Church march was no anti-gay rally
I wish to thank the Jamaica Observer for giving Jamaicans comprehensive coverage on the values-based march that was held in Half-Way-Tree on Sunday, June 29.
Based on comments in some sections of the media, several columnists have the wrong impression of the aims of the march. Some persons have referred to the march as an "anti-gay rally". This is not true as the organisers at no time indicated they were having an "anti-gay rally".
Part of the reason for the rally was for Jamaicans to show that they were in support of the retention of the law against buggery. How can support for this stance be deemed anti-gay? The anti-buggery law does not target homosexuals; the law applies to heterosexuals as well.
Some persons have stressed the role of evangelical Christians in organising and implementing the march. They fail to mention that the event attracted support, not only from evangelical Christians but from other religious groups as well. Many of the persons who came out to the rally had no religious affiliation and could be described as secularists.
Therefore, terms such as "fundamentalists and evangelical Christians" are quite misleading and lead one to question whether or not there is a deliberate attempt to narrowly describe the massive support witnessed in Half-Way-Tree.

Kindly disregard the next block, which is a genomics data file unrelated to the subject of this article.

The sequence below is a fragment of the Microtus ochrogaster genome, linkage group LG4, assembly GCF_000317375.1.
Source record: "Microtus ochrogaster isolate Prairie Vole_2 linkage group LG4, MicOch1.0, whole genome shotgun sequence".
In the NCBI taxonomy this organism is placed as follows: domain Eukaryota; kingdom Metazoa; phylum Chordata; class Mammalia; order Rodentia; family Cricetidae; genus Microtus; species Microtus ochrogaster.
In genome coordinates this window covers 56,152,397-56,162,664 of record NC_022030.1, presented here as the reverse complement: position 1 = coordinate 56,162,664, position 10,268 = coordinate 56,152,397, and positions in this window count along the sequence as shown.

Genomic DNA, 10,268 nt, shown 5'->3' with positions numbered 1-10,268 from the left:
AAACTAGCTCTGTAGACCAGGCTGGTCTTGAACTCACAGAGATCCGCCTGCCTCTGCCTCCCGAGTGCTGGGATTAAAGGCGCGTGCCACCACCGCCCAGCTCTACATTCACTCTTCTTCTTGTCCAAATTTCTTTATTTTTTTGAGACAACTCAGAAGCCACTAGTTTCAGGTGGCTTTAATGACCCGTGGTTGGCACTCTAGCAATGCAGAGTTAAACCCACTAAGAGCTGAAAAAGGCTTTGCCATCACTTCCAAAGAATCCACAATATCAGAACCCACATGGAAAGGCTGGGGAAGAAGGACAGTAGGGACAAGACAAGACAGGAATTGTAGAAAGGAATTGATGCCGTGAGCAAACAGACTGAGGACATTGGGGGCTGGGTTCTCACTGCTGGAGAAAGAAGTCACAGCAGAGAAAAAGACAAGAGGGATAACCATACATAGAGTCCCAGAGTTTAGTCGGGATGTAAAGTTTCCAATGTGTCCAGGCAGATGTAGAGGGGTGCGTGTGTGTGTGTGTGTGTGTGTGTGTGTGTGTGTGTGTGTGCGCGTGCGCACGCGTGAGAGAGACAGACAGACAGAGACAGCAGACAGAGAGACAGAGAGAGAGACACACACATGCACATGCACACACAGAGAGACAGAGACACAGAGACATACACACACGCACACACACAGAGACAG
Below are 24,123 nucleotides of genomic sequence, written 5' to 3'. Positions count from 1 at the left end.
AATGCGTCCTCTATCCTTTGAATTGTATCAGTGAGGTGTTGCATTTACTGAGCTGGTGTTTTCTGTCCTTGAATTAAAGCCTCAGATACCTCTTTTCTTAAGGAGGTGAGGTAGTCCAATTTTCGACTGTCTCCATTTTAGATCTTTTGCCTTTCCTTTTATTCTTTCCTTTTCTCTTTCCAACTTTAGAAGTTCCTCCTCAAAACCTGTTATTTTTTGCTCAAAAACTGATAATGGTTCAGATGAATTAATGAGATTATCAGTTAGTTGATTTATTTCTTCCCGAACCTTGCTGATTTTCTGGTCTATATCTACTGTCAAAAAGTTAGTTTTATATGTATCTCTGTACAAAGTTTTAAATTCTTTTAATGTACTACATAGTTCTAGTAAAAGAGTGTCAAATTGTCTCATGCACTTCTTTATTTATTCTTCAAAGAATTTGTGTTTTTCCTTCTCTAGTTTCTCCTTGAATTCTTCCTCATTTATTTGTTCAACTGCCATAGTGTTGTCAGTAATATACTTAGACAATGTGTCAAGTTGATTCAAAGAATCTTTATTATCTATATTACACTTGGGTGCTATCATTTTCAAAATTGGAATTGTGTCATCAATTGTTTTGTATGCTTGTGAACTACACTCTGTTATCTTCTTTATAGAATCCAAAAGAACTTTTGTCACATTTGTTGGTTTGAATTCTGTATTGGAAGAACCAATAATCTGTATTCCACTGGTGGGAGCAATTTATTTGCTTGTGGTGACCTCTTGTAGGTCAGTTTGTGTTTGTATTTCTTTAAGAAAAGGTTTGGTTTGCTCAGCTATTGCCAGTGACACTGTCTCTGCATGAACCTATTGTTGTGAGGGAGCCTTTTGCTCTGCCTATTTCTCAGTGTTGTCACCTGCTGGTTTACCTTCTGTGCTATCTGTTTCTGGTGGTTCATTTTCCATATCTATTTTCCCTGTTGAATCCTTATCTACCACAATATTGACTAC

Some analysts are trying to paint the rally in political stripes, claiming that it was hostile to the governing party. Based on the reports from the march, I am yet to see any hostility towards the governing party. I am sure many of the marchers are supporters of the PNP and were simply reminding the prime minister of her promise to have the members of parliament consult with their constituents on this important matter before any conscience vote is held in Parliament.
The broad-based support seen in Half-Way-Tree had no political leaning, therefore, columnists and analysts should not try to invent one.
There is always a cry about the lack of interest in the political process, so any call for more persons to be enumerated should be supported by all the political parties. Persons vote for their political leaders for a plurality of reasons and, of course for some, the values espoused by those seeking to represent them are important. Therefore, the current MPs need to listen keenly to those whom they have been elected to serve.